@wordpainterpoet

Bibliophile’s Collective Tuesday – Discovering & Reading New Authors

August 25, 2020
mandyevebarnett


book shelves book stack bookcase books

Photo by Pixabay on Pexels.com

As readers we all have favourite authors, whose writing engages us. We impatiently wait for their next book to come out. In the meantime, what are our options? Should we read another favourite author or find someone new?

I tend to read an eclectic range of genres and authors, although of course any new book by Stephen King is a must for me. However, I am lucky to be able to edit or review author friend’s books and manuscript’s as a freelance writer. This opens up exciting new narratives to me and I will have to say has introduced me to new writing styles.

I am currently reading a debut novel by Sophie Pollard and have another book arriving in the mail any time now from Suzanne Burkett.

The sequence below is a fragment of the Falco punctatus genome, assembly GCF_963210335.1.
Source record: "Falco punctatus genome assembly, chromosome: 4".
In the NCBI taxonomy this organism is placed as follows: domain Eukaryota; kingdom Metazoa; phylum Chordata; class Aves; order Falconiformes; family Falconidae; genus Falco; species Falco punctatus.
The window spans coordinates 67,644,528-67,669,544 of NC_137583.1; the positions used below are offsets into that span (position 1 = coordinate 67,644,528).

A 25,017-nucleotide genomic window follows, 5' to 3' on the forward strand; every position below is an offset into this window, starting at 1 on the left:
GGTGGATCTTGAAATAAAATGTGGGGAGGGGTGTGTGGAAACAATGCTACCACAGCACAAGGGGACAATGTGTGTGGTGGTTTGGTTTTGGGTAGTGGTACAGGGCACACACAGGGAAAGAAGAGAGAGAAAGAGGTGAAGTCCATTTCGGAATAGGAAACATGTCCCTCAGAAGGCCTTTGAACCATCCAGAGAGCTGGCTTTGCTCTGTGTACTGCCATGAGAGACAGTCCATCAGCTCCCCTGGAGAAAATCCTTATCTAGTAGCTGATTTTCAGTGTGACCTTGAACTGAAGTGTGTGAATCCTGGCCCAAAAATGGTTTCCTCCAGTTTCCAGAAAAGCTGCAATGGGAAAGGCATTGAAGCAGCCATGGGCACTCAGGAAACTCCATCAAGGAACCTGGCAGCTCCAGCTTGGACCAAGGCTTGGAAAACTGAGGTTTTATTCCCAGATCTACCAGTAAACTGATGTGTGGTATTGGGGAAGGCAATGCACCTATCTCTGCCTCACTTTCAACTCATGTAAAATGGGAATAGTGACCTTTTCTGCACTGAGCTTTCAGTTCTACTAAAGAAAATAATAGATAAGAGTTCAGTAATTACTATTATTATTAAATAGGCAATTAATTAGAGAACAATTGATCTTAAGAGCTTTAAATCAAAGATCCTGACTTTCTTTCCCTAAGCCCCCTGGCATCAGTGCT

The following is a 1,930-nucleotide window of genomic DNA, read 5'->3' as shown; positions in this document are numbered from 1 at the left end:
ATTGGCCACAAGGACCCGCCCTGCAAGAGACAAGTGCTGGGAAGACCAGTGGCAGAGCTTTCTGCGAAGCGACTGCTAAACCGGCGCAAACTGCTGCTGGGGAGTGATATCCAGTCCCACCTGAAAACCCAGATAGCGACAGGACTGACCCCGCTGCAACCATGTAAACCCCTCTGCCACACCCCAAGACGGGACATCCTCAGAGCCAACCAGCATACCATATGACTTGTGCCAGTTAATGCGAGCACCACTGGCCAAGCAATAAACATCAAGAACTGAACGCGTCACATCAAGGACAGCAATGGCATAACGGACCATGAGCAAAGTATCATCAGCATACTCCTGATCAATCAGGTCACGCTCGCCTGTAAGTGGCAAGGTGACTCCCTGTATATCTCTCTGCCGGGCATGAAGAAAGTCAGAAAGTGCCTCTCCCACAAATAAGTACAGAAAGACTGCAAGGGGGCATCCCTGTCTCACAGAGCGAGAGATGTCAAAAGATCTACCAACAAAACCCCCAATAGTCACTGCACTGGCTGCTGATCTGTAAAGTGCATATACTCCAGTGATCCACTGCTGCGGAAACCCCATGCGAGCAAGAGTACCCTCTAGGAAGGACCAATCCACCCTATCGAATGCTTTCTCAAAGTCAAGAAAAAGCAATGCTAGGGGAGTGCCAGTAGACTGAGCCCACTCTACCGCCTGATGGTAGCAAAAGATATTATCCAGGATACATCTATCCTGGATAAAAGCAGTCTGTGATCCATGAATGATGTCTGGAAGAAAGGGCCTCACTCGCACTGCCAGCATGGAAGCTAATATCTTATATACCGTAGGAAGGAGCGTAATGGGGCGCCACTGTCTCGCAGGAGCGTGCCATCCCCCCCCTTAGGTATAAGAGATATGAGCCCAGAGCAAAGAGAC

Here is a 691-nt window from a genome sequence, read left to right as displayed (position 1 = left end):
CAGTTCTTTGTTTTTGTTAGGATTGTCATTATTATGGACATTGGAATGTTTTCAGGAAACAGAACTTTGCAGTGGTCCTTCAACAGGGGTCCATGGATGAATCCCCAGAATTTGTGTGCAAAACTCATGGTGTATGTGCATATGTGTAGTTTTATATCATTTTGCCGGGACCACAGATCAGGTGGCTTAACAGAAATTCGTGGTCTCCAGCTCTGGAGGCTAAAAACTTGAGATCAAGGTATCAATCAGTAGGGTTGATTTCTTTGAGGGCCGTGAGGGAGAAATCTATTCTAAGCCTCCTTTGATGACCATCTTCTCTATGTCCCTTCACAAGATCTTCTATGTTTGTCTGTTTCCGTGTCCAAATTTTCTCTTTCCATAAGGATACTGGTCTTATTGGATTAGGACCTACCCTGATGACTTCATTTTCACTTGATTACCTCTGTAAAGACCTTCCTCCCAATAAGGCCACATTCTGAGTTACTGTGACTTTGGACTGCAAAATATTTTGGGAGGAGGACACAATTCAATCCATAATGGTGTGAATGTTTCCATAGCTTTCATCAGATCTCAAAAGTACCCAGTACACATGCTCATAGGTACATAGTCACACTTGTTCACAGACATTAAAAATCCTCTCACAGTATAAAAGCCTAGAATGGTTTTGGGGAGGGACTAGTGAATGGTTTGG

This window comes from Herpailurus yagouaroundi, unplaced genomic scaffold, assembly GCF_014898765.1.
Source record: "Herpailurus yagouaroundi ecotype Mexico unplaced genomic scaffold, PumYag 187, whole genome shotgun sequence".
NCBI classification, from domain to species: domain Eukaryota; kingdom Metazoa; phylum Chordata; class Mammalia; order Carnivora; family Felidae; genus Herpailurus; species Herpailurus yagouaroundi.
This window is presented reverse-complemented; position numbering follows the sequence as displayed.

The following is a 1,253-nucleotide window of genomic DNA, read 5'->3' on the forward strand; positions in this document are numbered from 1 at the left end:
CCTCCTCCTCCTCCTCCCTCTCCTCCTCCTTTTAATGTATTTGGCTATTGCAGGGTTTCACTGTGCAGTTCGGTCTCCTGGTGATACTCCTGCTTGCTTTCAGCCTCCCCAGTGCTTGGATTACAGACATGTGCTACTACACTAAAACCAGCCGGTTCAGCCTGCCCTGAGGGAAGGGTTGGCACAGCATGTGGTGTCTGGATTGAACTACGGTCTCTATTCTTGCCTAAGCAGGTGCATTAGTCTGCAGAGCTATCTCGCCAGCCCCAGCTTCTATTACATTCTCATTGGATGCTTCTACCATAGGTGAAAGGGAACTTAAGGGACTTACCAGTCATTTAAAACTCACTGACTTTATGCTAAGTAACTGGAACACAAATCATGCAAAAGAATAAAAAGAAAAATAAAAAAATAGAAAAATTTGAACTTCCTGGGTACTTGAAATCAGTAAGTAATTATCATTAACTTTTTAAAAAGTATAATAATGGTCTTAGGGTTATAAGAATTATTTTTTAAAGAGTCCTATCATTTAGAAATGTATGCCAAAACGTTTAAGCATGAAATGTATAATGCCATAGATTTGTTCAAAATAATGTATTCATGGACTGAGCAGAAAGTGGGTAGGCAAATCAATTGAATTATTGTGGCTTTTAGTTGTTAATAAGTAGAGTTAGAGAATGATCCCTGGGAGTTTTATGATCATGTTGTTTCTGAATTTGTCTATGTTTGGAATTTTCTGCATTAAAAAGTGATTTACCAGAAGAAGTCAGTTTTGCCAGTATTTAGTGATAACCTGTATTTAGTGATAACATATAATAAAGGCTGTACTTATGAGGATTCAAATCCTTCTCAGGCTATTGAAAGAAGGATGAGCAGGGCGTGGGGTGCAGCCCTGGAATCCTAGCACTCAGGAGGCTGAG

I feel reading new genre’s and authors expands our imaginations and opens us up to new reading experiences. There are many ‘lists’ on the internet, if you care to search giving information on new books for each season, entries into contests and up and coming authors. It is a good place to start as well as asking your family and friends for recommendations.

Do you stick to your tried and tested authors or do you try new writers? Have you discovered a new exciting author in some way? Care to share?

Of course I would like to suggest one of my own books. The current list is here: https://www.amazon.com/-/e/B01MDUAS0V  My newest novel, The Commodore’s Gift (steampunk) will be launched on 26th September 2020

books

Happy reading and comment below to join in the conversation.

Bibliophile’s Collective Tuesday – DIY Takes Precedence

August 19, 2020
mandyevebarnett


 

Hello and firstly apologies for my tardiness. It has been a crazy week. I have been upgrading my kitchen with some help from a friend. Six days of sanding, priming and painting cupboard doors! You don’t realize how many doors a kitchen has until you have to paint them, I can tell you. So from dull wooden kitchen to a fresh, bright and clean white kitchen with a soft green in the panels. A new splash-back has been put up too.